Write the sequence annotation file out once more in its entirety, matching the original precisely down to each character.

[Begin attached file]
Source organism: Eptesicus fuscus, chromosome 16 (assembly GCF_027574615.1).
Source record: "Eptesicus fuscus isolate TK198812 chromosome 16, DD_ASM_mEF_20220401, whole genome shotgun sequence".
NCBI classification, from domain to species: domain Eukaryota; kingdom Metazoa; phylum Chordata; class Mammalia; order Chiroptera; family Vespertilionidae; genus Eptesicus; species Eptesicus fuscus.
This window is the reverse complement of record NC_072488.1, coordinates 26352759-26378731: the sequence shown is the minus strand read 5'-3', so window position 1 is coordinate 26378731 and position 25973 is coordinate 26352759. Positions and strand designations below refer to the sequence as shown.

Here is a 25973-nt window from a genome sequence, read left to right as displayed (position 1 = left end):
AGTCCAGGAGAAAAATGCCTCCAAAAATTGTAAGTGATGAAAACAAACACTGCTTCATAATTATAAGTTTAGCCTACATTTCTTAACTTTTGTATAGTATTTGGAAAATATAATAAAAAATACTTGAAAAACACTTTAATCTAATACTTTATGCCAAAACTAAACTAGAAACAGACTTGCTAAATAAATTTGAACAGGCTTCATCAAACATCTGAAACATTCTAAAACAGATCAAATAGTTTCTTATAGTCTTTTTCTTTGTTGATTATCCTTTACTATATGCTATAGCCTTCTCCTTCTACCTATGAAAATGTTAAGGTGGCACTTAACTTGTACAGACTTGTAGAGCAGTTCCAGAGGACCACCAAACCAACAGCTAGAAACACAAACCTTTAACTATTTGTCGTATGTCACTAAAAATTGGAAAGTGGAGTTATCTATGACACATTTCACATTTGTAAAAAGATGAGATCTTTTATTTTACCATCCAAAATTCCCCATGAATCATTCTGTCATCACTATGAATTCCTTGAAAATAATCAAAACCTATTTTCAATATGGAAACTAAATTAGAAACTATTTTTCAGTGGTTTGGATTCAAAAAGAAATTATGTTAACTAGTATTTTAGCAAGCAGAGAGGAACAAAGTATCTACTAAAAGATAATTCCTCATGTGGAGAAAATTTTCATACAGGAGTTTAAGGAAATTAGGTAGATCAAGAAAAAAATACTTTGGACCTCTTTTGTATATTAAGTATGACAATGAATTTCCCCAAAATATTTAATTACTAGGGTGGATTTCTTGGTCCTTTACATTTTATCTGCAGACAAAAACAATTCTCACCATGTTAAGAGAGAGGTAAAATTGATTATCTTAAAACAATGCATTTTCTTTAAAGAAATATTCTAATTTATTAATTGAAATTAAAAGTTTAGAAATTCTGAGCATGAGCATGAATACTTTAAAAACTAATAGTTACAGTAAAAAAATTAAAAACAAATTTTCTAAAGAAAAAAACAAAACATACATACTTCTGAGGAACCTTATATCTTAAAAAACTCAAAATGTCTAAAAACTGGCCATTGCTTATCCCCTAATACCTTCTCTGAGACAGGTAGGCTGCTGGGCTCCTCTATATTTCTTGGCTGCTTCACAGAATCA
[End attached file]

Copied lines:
Source organism: Eptesicus fuscus, chromosome 16 (assembly GCF_027574615.1).
Source record: "Eptesicus fuscus isolate TK198812 chromosome 16, DD_ASM_mEF_20220401, whole genome shotgun sequence".
NCBI classification, from domain to species: domain Eukaryota; kingdom Metazoa; phylum Chordata; class Mammalia; order Chiroptera; family Vespertilionidae; genus Eptesicus; species Eptesicus fuscus.
This window is the reverse complement of record NC_072488.1, coordinates 26352759-26378731: the sequence shown is the minus strand read 5'-3', so window position 1 is coordinate 26378731 and position 25973 is coordinate 26352759. Positions and strand designations below refer to the sequence as shown.

Here is a 25973-nt window from a genome sequence, read left to right as displayed (position 1 = left end):
AGTCCAGGAGAAAAATGCCTCCAAAAATTGTAAGTGATGAAAACAAACACTGCTTCATAATTATAAGTTTAGCCTACATTTCTTAACTTTTGTATAGTATTTGGAAAATATAATAAAAAATACTTGAAAAACACTTTAATCTAATACTTTATGCCAAAACTAAACTAGAAACAGACTTGCTAAATAAATTTGAACAGGCTTCATCAAACATCTGAAACATTCTAAAACAGATCAAATAGTTTCTTATAGTCTTTTTCTTTGTTGATTATCCTTTACTATATGCTATAGCCTTCTCCTTCTACCTATGAAAATGTTAAGGTGGCACTTAACTTGTACAGACTTGTAGAGCAGTTCCAGAGGACCACCAAACCAACAGCTAGAAACACAAACCTTTAACTATTTGTCGTATGTCACTAAAAATTGGAAAGTGGAGTTATCTATGACACATTTCACATTTGTAAAAAGATGAGATCTTTTATTTTACCATCCAAAATTCCCCATGAATCATTCTGTCATCACTATGAATTCCTTGAAAATAATCAAAACCTATTTTCAATATGGAAACTAAATTAGAAACTATTTTTCAGTGGTTTGGATTCAAAAAGAAATTATGTTAACTAGTATTTTAGCAAGCAGAGAGGAACAAAGTATCTACTAAAAGATAATTCCTCATGTGGAGAAAATTTTCATACAGGAGTTTAAGGAAATTAGGTAGATCAAGAAAAAAATACTTTGGACCTCTTTTGTATATTAAGTATGACAATGAATTTCCCCAAAATATTTAATTACTAGGGTGGATTTCTTGGTCCTTTACATTTTATCTGCAGACAAAAACAATTCTCACCATGTTAAGAGAGAGGTAAAATTGATTATCTTAAAACAATGCATTTTCTTTAAAGAAATATTCTAATTTATTAATTGAAATTAAAAGTTTAGAAATTCTGAGCATGAGCATGAATACTTTAAAAACTAATAGTTACAGTAAAAAAATTAAAAACAAATTTTCTAAAGAAAAAAACAAAACATACATACTTCTGAGGAACCTTATATCTTAAAAAACTCAAAATGTCTAAAAACTGGCCATTGCTTATCCCCTAATACCTTCTCTGAGACAGGTAGGCTGCTGGGCTCCTCTATATTTCTTGGCTGCTTCACAGAATCA